Natalie R. Langley, PhD, D-ABFA, is Associate Professor of Anatomy at the LMU-DeBusk College of Osteopathic Medicine, Program Director of the LMU Master of Anatomical Sciences program, and an adjunct faculty member in the University of Tennessee Anthropology Department.
MariaTeresa A. Tersigni-Tarrant, PhD, D-ABFA,is an Associate Professor of Surgery in the Center for Anatomical Sciences and Education at the Saint Louis University School of Medicine (SLU SOM), where she serves as the Director of Gross Anatomy Laboratory and Morgue Operations and teaches gross anatomy, embryology and histology.
In this magisterial look at some twenty-five years of scientific and social development, Sheila Jasanoff compares the politics and policy of the life sciences in Britain, Germany, the United States, and in the European Union as a whole. She shows how public and private actors in each setting evaluated new manifestations of biotechnology and tried to reassure themselves about their safety.
Three main themes emerge. First, core concepts of democratic theory, such as citizenship, deliberation, and accountability, cannot be understood satisfactorily without taking on board the politics of science and technology. Second, in all three countries, policies for the life sciences have been incorporated into "nation-building" projects that seek to reimagine what the nation stands for. Third, political culture influences democratic politics, and it works through the institutionalized ways in which citizens understand and evaluate public knowledge. These three aspects of contemporary politics, Jasanoff argues, help account not only for policy divergences but also for the perceived legitimacy of state actions.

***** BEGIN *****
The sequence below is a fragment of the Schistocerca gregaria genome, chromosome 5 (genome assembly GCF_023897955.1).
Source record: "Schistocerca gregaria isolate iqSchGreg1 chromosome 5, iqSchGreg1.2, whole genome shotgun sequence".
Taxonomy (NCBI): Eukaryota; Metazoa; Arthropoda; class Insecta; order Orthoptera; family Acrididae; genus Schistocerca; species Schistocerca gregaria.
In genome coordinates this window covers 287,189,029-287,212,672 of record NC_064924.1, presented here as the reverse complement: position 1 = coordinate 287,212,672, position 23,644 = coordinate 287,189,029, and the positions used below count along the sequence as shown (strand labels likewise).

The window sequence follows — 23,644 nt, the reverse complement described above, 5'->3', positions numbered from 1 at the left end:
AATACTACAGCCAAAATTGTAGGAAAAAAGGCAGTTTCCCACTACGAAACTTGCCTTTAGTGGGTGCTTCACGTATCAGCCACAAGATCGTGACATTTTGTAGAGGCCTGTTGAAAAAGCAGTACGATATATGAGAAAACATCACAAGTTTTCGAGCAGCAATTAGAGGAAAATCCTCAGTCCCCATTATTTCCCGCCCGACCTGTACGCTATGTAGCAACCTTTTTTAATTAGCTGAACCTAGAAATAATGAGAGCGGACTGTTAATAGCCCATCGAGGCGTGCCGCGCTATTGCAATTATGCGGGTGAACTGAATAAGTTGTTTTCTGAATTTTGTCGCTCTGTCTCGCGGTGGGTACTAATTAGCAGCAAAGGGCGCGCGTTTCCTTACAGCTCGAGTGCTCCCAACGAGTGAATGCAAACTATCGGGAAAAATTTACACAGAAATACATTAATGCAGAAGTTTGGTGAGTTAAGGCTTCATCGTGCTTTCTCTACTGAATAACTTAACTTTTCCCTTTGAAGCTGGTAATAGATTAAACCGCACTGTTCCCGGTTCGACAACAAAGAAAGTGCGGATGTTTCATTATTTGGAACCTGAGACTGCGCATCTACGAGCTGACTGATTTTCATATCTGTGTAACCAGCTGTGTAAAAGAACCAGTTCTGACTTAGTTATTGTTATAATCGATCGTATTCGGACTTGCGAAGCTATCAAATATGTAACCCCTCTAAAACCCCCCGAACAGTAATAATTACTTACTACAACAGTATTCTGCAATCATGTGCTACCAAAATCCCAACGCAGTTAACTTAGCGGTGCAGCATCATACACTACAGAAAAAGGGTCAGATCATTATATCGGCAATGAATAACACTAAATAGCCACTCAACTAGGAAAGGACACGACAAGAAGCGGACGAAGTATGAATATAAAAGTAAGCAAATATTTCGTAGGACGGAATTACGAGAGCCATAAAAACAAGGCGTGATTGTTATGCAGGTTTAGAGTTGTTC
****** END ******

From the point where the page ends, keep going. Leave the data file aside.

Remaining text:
It offers a thorough explanation of how computer networks function, how they can be involved in crimes, and how they can be used as a source of evidence. In particular, it addresses the abuse of computer networks as well as privacy and security issues on computer networks.
This updated edition is organized into five parts. Part 1 is about digital forensics and covers topics ranging from the use of digital evidence in the courtroom to cybercrime law. Part 2 explores topics such as how digital investigations are conducted, handling a digital crime scene, and investigative reconstruction with digital evidence. Part 3 deals with apprehending offenders, whereas Part 4 focuses on the use of computers in digital investigation. The book concludes with Part 5, which includes the application of forensic science to networks.
New to this edition are updated information on dedicated to networked Windows, Unix, and Macintosh computers, as well as Personal Digital Assistants; coverage of developments in related technology and tools; updated language for search warrant and coverage of legal developments in the US impacting computer forensics; and discussion of legislation from other countries to provide international scope. There are detailed case examples that demonstrate key concepts and give students a practical/applied understanding of the topics, along with ancillary materials that include an Instructor's Manual and PowerPoint slides.
This book will prove valuable to computer forensic students and professionals, lawyers, law enforcement, and government agencies (IRS, FBI, CIA, CCIPS, etc.).Named The 2011 Best Digital Forensics Book by InfoSec ReviewsProvides a thorough explanation of how computers & networks function, how they can be involved in crimes, and how they can be used as evidence Features coverage of the abuse of computer networks and privacy and security issues on computer networks